The previous posts in this series were:
1a. Born at a Time and Place 1
1b. Born at a Time and Place 2
2a. A Change in Life Direction
2b A Change in Life Direction 2
2c A Change in Life Direction 3
3a. The Unknown Years 1
3b. The Unknown Years 2
And now, the final installment of chapter 3, the application:
Paul's ministry, even in his earliest years, provide us with so many lessons for life and the church, it is hard to know even where to begin. His turn to faith in Jesus as the Jewish messiah in itself is a warning never to write off anyone. The person who seems most hardened, whom we could hardly imagine believing, might one day majorly surprise us. It must have been hard for those early Christians to believe that Paul was truly a believer, that his supposed conversion was anything but a trick
At the same time, look at what a radical change it was! Paul not only went from pursuer to the pursued. He soon found himself with opponents among Christians themselves. He went from not going with the faith to going too far with the faith--at least that is what some Christians came to think. In the same way, watch out for new converts who have so fully turned to Christ! Somtimes they change so radically that they soon make the rest of us uncomfortable.
Of course the radical convert is not always right on everything. Did Paul have to do whatever it was he did to get himself in trouble with the Arab ethnarch in Damascus? Should Paul have accused Peter of hypocrisy at Antioch in front of the whole church (Gal. 2:14)! Maybe Barnabas' approach, likely an attempt to find middle ground and a more conciliatory way, is sometimes more prudent or even effective. But radical converts also have a way of showing us our own inconsistencies and complacency. If the goal is to be more Christ-like, we should welcome their observations and see if God is trying to speak to us through them.
Paul was a person before he was in Scripture. In his first century context, he was obviously a person of great influence, a significant figure. But any Christian might have felt free to disagree with him. They did not know the Holy Spirit would steer his writings into Scripture, while leaving the champions of their perspective strangely silent.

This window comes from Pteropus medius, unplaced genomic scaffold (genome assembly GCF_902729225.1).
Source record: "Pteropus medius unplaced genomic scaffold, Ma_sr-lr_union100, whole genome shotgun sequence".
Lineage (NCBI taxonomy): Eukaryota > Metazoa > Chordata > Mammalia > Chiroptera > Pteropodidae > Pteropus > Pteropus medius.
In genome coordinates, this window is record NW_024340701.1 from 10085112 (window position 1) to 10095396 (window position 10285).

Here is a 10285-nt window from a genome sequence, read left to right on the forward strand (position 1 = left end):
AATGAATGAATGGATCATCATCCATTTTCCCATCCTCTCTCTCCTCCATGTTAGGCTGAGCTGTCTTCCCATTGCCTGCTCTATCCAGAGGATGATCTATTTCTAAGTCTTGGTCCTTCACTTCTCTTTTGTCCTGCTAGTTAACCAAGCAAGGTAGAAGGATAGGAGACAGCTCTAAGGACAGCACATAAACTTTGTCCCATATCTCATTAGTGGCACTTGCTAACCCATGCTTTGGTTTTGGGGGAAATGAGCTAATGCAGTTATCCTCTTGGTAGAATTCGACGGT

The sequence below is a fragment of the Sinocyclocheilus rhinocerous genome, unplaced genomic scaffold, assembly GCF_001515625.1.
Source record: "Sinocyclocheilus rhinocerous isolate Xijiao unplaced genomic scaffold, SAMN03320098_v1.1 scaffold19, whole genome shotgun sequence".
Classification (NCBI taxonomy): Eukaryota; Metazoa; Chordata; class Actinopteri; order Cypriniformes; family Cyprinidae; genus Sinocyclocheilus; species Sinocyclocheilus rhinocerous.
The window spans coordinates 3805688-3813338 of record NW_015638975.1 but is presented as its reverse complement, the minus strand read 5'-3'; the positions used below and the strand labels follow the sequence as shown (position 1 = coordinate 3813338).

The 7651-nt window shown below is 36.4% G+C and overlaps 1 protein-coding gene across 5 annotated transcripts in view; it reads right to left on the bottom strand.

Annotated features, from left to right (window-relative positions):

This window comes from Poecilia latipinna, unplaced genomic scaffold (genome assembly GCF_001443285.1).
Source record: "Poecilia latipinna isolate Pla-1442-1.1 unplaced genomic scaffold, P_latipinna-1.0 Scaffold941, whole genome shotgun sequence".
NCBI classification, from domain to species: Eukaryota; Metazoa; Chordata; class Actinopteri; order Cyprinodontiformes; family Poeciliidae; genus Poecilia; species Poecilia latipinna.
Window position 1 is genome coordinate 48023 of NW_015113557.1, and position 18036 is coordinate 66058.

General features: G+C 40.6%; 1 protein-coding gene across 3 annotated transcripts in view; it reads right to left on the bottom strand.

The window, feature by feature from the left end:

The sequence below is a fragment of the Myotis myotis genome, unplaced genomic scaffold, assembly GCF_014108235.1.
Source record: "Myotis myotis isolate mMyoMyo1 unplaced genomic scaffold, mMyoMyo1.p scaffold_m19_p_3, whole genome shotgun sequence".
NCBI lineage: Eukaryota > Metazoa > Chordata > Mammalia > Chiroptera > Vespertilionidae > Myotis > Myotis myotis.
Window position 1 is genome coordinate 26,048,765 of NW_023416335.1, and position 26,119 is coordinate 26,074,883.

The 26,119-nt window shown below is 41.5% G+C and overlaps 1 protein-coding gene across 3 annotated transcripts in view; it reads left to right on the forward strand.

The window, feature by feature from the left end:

And different people have different personalities, and different God ordained goals. God does not want us all to take on the personality of a Paul or necessarily the tasks of a Paul. Paul seems to have been a sometimes fiery, very demanding person. From what we see in the New Testament, he was an intelligent, passionate, forthright person. Sometimes his mouth got him into trouble.
God did a special thing though him. Christianity as most of us in the West know it seems to have grown significantly out of his ministry. Certainly a vibrant church grew in the East, pockets of which are still with us today in churches like that of Ethiopia. The Coptic Church in Egypt today was not a by-product of Paul's ministry. Even the church in Rome was not founded by him, although his letter to it stands as one of the most important Christian documents of all time.
We can question whether God has in store for any of us alive today as big a task as Paul's ministry would prove to be. Paul sometimes told his churches to imitate him (e.g., 1 Cor. 4:16; Phil. 3:17), but he did not mean he wanted them to become full blown apostles like him. Such was not in God's design for everyone. God had a special task for Paul, just as he sometimes has for us--or at least makes out of what we already are.
Paul's relationship and disagreement with some of the Christians in the Jerusalem church is also instructive. Many people like to think of the early church as a time when everyone agreed and there were no denominations. Everyone was truly full of the Spirit and lived the ideal Christian life. Oh, if we could only go back to those days, they might say.
But in reality the early church was diverse as well, with groups that were different enough from each other that we might almost call them different denominations. Paul's authority was not always recognized by his own churches, let alone by "church headquarters" back in Jerusalem. Peter and James might very well have preferred that Gentile converts become circumcised and fully convert to Judaism. They to not "compel" Titus to be circumcised, which leads us to believe they might have preferred it (Gal. 2:3). They do not allow Jewish believer to eat with Gentile believer unless that Gentile is willing to follow certain rules of purity.